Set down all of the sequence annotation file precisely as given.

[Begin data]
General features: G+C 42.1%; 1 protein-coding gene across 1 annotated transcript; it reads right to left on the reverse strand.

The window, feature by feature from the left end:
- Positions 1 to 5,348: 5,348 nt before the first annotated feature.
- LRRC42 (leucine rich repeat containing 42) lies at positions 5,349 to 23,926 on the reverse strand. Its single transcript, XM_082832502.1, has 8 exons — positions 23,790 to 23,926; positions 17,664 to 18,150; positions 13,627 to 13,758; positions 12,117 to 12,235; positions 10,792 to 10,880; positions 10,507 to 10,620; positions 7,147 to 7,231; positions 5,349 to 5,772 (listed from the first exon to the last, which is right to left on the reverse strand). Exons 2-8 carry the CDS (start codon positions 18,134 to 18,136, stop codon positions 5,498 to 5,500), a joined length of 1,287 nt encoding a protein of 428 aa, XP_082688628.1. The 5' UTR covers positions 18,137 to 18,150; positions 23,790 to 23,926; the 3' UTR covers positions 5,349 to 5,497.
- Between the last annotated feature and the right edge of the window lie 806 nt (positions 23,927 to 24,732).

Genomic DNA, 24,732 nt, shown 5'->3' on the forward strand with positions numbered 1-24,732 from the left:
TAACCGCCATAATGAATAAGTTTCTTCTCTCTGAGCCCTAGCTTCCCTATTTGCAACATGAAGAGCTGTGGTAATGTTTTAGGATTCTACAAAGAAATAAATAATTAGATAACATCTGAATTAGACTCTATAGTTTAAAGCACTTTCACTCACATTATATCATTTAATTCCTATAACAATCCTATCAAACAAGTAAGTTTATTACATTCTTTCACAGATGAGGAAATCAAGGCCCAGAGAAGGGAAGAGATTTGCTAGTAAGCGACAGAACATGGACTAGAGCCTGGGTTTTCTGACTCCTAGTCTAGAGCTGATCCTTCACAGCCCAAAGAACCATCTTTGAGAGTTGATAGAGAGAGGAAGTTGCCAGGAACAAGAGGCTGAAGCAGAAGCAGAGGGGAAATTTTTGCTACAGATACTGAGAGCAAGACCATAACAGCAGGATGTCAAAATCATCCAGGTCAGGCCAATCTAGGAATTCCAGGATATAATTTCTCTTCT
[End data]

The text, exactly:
General features: G+C 42.1%; 1 protein-coding gene across 1 annotated transcript; it reads right to left on the reverse strand.

The window, feature by feature from the left end:
- Positions 1 to 5,348: 5,348 nt before the first annotated feature.
- LRRC42 (leucine rich repeat containing 42) lies at positions 5,349 to 23,926 on the reverse strand. Its single transcript, XM_082832502.1, has 8 exons — positions 23,790 to 23,926; positions 17,664 to 18,150; positions 13,627 to 13,758; positions 12,117 to 12,235; positions 10,792 to 10,880; positions 10,507 to 10,620; positions 7,147 to 7,231; positions 5,349 to 5,772 (listed from the first exon to the last, which is right to left on the reverse strand). Exons 2-8 carry the CDS (start codon positions 18,134 to 18,136, stop codon positions 5,498 to 5,500), a joined length of 1,287 nt encoding a protein of 428 aa, XP_082688628.1. The 5' UTR covers positions 18,137 to 18,150; positions 23,790 to 23,926; the 3' UTR covers positions 5,349 to 5,497.
- Between the last annotated feature and the right edge of the window lie 806 nt (positions 23,927 to 24,732).

Genomic DNA, 24,732 nt, shown 5'->3' on the forward strand with positions numbered 1-24,732 from the left:
TAACCGCCATAATGAATAAGTTTCTTCTCTCTGAGCCCTAGCTTCCCTATTTGCAACATGAAGAGCTGTGGTAATGTTTTAGGATTCTACAAAGAAATAAATAATTAGATAACATCTGAATTAGACTCTATAGTTTAAAGCACTTTCACTCACATTATATCATTTAATTCCTATAACAATCCTATCAAACAAGTAAGTTTATTACATTCTTTCACAGATGAGGAAATCAAGGCCCAGAGAAGGGAAGAGATTTGCTAGTAAGCGACAGAACATGGACTAGAGCCTGGGTTTTCTGACTCCTAGTCTAGAGCTGATCCTTCACAGCCCAAAGAACCATCTTTGAGAGTTGATAGAGAGAGGAAGTTGCCAGGAACAAGAGGCTGAAGCAGAAGCAGAGGGGAAATTTTTGCTACAGATACTGAGAGCAAGACCATAACAGCAGGATGTCAAAATCATCCAGGTCAGGCCAATCTAGGAATTCCAGGATATAATTTCTCTTCT